Mike then wrote in the sand: “Please do not touch. Police notified.”

(I observed he did not need to negotiate but just did it).

But the message interrupted the stones. Under my breath, I said: “I want to close the circle.”

The female walker overheard me. Again she encouraged me to follow my intuition. “Yes, close the circle,” she said.

When it was finished, I said: “Good team work.”

As she left, the woman who’d rung the RSPCA and the police called over her shoulder at me:

“Don’t eat it!”

Porpoise on beach

6 responses to “Life is a beach – then you die

  1. Hilarious! I just choked on my glass of vino after a very morbid day at work…

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  2. Very funny and poignant.

    It made me think (though I’m not sure quite why) of a mysterious incident from my childhood. Walking through a field in the Kent countryside in 1960-something I observed that every single cow pat in the field had had a Malteser placed carefully at its centre.

    I thought it was pretty odd at the time. Now I suspect it was an act of female-centric devotion. Please advise.

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  3. Proposing to eat the porpoise was not so femalecentric. But the consultative cooperative v action probably was.

    Your comment, as ever, neat and to to the purpose

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  4. Well if you ever get the opportunity again……

    Puddyng of purpaysse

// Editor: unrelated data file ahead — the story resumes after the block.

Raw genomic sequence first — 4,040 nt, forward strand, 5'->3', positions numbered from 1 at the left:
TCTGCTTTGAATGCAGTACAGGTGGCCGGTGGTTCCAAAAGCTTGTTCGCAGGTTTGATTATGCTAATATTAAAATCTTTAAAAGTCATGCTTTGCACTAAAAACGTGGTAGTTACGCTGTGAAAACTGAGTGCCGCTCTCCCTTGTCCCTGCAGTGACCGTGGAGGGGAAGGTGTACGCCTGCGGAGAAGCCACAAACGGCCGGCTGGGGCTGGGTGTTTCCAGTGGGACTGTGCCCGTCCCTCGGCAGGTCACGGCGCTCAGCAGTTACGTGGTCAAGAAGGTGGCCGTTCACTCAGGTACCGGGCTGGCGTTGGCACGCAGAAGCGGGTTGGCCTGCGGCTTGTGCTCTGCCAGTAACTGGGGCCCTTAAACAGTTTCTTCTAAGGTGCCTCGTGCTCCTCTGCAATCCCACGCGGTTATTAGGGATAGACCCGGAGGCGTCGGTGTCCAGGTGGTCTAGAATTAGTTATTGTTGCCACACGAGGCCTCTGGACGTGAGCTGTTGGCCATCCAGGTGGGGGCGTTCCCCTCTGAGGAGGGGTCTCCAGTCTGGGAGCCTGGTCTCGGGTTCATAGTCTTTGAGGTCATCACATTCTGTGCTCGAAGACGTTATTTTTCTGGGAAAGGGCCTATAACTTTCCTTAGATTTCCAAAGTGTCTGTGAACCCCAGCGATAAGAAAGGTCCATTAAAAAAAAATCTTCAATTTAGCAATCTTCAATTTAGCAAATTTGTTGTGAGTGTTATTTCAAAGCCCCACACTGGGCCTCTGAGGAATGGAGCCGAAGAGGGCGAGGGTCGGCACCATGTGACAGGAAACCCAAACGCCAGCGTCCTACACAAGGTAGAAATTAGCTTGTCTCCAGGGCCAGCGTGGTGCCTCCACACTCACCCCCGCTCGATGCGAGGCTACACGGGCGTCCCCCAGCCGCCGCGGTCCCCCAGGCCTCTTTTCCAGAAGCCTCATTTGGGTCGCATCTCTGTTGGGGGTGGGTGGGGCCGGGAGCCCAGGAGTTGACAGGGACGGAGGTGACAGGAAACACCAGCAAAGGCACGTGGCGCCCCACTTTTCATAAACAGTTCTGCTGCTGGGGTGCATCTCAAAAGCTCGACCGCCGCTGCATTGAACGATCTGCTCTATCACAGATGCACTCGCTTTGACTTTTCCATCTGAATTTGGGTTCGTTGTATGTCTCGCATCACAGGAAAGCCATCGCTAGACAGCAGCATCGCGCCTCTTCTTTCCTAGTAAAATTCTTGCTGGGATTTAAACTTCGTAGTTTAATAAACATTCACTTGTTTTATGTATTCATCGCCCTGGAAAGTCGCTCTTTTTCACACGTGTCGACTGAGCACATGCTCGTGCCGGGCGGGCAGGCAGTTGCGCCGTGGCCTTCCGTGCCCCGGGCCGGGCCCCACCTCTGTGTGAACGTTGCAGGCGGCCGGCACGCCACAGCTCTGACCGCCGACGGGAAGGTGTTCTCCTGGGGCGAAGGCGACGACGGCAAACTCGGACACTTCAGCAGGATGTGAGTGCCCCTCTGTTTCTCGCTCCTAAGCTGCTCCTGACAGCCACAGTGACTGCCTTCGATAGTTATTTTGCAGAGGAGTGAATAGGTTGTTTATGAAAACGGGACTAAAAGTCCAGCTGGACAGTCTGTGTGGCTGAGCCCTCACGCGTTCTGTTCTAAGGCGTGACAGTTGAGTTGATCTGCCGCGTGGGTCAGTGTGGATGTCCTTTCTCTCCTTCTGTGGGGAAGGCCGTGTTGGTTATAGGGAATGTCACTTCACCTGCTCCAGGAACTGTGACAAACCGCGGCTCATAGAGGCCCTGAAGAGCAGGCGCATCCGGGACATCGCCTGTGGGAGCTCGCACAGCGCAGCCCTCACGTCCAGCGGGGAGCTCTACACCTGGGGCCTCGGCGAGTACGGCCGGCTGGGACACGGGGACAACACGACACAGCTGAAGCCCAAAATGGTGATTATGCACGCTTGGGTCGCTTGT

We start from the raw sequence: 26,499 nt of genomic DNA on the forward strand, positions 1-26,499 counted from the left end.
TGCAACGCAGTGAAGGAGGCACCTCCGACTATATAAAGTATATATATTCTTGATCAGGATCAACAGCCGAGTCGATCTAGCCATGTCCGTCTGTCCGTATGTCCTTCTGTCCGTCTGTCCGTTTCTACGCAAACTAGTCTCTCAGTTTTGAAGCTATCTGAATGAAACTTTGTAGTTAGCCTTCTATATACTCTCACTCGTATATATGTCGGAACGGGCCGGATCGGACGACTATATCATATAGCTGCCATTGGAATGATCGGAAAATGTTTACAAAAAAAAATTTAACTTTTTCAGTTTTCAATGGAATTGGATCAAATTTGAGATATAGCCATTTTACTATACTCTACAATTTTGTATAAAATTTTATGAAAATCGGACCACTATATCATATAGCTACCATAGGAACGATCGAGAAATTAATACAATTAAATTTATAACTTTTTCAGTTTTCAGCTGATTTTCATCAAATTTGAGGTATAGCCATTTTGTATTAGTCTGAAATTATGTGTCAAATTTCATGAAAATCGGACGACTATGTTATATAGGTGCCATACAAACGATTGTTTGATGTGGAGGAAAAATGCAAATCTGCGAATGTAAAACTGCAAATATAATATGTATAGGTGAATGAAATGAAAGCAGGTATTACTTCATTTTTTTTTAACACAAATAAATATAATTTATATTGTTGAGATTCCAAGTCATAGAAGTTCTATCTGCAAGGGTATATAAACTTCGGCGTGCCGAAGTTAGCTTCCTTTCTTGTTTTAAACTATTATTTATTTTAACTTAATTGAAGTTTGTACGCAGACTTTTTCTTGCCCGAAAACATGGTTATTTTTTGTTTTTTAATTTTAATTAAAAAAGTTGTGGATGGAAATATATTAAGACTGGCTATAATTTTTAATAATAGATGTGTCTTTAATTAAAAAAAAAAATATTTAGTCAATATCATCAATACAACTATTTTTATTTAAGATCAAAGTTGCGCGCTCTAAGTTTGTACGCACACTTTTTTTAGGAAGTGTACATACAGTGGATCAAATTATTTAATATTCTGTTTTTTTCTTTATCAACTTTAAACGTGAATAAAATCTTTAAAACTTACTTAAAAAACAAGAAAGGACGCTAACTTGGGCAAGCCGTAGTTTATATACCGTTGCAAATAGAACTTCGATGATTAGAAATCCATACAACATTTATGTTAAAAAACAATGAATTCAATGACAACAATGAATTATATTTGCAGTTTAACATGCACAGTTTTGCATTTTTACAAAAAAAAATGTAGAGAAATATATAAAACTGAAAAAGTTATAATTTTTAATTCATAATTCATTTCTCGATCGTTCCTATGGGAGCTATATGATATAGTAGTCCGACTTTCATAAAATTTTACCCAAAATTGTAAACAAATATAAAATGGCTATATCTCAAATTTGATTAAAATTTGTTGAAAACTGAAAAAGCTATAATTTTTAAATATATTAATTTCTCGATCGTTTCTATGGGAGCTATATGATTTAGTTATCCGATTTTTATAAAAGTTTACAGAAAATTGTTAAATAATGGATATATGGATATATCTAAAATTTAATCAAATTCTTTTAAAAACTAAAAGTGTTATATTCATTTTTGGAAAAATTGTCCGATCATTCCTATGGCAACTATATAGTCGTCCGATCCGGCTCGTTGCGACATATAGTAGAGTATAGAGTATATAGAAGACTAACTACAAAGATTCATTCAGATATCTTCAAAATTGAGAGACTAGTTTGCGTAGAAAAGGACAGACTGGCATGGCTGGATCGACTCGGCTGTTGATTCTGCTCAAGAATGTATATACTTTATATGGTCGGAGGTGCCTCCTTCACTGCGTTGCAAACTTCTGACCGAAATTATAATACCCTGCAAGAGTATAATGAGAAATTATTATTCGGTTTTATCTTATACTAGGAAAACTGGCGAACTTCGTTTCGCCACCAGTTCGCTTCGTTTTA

PERIOD: England, 15th century | SOURCE: Harleian MS 279 | CLASS: Authentic
    DESCRIPTION: Stuffed porpoise stomach

    ORIGINAL RECEIPT:
    .xl. Puddyng of purpaysse. Take þe Blode of hym, & þe grece of hym self, & Ote-mele, & Salt, & Pepir, & Gyngere, & melle þese to-gederys wel, & þan putte þis in þe Gutte of þe purays, & þan lat it seþe esyli, & not hard, a good whylys; & þan take hym vppe, & broyle hym a lytil, & þan serue forth.
    – Austin, Thomas. Two Fifteenth-Century Cookery-Books. Harleian MS. 279 & Harl. MS. 4016, with extracts from Ashmole MS. 1429, Laud MS. 553, & Douce MS 55. London: for The Early English Text Society by N. Trübner & Co., 1888.

    GODE COOKERY TRANSLATION:
    Pudding of porpoise. Take the Blood of him, & the grease of him self, & Oatmeal, & Salt, & Pepper, & Ginger, & mix these together well, & then put this in the Gut of the porpoise, & then let it boil easily, & not hard, a good while; & then take him up, & broil him a little, & then serve forth.